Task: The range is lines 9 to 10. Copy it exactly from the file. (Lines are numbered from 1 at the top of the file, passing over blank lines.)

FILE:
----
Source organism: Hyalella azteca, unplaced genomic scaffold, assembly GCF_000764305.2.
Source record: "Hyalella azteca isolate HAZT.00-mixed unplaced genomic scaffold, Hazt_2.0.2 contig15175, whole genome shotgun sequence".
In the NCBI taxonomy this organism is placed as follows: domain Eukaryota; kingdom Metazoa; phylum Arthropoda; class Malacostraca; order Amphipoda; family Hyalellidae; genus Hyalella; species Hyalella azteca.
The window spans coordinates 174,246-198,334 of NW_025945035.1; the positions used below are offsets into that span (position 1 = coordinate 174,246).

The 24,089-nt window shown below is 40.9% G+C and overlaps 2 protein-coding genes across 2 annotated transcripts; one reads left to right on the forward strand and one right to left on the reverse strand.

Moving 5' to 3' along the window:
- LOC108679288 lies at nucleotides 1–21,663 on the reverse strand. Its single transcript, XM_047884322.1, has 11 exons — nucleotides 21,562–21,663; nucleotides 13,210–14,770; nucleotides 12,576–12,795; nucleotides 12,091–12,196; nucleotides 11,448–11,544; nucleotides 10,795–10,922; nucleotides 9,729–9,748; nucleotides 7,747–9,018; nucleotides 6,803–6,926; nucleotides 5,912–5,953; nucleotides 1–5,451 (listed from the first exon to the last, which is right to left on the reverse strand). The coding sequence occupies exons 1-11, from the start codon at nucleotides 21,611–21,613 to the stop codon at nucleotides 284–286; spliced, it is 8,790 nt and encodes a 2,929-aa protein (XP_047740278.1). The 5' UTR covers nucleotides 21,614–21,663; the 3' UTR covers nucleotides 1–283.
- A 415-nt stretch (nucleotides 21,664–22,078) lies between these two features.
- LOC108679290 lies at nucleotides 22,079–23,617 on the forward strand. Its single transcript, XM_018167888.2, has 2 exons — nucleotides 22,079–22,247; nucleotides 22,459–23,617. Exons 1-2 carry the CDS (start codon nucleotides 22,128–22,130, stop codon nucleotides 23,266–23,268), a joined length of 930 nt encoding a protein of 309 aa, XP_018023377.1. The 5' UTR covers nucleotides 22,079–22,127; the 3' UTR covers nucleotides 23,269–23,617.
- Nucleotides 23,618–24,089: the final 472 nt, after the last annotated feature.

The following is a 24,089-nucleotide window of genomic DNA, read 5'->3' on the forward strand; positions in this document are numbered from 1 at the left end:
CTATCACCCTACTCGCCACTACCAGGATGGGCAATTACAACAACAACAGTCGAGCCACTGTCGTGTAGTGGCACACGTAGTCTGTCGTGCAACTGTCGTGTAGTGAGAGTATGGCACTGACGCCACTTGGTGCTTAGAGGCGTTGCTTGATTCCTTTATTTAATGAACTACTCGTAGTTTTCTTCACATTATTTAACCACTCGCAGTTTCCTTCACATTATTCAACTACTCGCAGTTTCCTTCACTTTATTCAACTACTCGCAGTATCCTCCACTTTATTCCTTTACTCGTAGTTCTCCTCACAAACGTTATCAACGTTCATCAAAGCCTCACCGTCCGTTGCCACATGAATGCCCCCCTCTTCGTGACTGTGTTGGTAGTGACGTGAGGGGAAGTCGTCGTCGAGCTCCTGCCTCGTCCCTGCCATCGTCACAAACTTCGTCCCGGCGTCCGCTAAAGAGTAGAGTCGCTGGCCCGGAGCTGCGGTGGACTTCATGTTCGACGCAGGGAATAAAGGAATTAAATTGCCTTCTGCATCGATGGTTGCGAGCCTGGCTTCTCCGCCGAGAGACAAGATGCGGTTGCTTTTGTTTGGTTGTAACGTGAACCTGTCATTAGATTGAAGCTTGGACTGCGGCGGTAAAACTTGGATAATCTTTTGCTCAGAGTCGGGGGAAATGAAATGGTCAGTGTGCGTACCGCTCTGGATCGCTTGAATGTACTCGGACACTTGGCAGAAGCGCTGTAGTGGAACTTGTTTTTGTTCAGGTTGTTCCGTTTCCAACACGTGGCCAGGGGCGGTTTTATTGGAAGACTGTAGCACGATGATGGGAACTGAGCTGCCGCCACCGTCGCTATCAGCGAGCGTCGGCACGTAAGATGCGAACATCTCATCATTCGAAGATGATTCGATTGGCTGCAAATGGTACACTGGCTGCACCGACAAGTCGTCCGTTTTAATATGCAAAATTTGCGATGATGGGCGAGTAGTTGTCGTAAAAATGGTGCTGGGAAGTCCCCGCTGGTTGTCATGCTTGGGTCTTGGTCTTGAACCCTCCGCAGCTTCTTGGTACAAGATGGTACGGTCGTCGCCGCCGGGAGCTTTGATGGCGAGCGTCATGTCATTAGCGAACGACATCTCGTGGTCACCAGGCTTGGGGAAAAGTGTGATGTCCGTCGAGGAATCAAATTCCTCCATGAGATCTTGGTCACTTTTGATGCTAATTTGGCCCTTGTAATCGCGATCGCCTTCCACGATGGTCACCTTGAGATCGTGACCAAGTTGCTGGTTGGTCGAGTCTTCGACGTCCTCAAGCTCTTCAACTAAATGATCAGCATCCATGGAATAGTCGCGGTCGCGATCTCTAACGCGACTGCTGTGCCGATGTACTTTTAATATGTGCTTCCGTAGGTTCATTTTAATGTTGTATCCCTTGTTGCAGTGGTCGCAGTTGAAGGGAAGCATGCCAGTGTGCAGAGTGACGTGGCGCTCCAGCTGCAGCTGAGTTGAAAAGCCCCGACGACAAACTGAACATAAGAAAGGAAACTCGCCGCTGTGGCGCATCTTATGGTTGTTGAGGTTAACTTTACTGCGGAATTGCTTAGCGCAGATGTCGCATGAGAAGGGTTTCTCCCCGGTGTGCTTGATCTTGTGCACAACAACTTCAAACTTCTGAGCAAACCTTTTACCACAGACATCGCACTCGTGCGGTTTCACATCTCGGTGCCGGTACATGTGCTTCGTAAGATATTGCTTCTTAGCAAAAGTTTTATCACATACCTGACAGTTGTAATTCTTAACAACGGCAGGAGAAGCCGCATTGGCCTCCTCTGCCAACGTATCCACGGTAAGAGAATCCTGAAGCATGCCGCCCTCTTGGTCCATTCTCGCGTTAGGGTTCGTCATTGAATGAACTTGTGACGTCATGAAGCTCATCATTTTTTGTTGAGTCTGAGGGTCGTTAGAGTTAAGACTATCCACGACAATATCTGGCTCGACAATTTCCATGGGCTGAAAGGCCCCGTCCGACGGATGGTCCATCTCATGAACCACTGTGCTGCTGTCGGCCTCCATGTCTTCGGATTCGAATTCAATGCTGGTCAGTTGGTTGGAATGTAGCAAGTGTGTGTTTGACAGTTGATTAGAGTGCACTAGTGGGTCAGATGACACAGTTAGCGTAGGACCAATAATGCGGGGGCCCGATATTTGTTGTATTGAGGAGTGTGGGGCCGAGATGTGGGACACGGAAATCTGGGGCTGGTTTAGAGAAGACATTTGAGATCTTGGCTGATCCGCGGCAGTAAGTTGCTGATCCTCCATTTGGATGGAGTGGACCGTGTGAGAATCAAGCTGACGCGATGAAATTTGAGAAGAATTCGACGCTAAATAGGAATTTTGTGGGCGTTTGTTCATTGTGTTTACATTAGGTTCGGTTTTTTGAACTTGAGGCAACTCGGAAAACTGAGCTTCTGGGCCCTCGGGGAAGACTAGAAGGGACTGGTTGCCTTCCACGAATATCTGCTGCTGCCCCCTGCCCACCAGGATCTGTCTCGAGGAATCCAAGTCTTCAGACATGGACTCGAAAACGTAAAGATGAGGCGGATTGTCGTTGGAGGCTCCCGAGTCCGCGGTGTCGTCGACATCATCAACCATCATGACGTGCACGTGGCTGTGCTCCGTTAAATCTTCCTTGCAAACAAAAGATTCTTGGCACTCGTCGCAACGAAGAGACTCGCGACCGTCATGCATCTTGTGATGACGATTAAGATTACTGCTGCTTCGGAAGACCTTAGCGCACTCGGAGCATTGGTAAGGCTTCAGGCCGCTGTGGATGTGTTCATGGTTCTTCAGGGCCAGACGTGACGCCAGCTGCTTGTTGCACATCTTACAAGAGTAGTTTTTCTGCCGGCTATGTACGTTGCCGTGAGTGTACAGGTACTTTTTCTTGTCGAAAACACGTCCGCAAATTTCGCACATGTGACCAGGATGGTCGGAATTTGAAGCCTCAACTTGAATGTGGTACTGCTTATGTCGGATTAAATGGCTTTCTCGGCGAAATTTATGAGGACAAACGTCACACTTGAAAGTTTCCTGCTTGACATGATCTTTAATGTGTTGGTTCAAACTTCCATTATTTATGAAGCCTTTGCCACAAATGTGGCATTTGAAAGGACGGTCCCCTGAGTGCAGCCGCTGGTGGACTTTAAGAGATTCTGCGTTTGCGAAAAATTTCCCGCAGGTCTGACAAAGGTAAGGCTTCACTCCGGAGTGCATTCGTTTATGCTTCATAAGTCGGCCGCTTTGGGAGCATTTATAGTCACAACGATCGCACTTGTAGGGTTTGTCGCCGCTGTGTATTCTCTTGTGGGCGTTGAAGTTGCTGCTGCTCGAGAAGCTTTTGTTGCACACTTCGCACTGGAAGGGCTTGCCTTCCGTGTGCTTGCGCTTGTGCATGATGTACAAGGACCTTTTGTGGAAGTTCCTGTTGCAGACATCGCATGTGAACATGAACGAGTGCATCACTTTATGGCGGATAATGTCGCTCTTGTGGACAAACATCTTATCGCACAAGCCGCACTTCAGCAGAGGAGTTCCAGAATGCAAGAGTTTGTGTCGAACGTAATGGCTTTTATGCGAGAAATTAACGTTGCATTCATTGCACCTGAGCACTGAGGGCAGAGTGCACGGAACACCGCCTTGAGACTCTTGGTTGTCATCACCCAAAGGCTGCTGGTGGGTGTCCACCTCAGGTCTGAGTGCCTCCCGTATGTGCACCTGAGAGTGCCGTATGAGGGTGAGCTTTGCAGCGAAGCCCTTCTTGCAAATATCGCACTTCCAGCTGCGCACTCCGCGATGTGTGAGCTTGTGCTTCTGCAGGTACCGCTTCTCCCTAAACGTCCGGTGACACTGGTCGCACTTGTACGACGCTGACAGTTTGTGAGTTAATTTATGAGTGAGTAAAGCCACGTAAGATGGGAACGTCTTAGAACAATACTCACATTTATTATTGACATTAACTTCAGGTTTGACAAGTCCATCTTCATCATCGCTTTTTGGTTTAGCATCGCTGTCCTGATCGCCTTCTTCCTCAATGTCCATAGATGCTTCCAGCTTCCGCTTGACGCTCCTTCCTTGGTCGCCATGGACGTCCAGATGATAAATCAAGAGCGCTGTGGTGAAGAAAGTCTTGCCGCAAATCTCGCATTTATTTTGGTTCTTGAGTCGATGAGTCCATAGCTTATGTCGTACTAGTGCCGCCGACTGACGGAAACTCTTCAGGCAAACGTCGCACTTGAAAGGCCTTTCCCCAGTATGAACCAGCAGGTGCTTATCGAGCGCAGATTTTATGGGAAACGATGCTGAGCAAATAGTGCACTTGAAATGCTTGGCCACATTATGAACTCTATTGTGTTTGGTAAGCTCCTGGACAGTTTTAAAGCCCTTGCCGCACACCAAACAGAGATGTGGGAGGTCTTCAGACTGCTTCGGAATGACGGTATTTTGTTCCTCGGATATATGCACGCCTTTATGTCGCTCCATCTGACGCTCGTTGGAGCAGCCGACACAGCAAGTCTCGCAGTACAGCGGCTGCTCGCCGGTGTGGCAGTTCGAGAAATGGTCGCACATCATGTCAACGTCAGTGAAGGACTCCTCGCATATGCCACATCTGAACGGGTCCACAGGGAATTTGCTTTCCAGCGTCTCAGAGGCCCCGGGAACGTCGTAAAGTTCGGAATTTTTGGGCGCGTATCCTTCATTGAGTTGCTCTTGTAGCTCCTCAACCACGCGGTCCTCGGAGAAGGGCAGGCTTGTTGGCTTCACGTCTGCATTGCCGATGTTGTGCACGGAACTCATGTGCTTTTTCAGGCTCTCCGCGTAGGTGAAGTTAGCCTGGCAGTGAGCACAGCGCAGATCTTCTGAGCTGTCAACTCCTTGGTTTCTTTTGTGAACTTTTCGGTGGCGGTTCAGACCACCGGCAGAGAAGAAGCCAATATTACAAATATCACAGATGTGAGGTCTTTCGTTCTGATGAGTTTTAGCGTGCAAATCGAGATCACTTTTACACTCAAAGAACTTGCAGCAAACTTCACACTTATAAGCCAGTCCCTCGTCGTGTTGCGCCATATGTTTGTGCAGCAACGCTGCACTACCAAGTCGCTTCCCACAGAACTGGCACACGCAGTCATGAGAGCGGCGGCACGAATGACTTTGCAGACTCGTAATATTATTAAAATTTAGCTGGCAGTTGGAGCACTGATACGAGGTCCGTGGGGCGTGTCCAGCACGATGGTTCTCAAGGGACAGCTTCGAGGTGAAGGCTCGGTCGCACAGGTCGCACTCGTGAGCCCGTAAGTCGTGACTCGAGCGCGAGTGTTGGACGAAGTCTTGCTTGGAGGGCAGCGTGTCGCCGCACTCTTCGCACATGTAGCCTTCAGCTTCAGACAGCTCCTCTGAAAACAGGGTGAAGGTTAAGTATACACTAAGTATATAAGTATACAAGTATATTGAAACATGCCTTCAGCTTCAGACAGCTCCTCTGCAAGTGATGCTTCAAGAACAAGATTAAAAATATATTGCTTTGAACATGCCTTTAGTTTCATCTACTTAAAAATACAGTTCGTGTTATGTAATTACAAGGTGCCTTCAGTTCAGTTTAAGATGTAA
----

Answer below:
- LOC108679290 lies at nucleotides 22,079–23,617 on the forward strand. Its single transcript, XM_018167888.2, has 2 exons — nucleotides 22,079–22,247; nucleotides 22,459–23,617. Exons 1-2 carry the CDS (start codon nucleotides 22,128–22,130, stop codon nucleotides 23,266–23,268), a joined length of 930 nt encoding a protein of 309 aa, XP_018023377.1. The 5' UTR covers nucleotides 22,079–22,127; the 3' UTR covers nucleotides 23,269–23,617.
- Nucleotides 23,618–24,089: the final 472 nt, after the last annotated feature.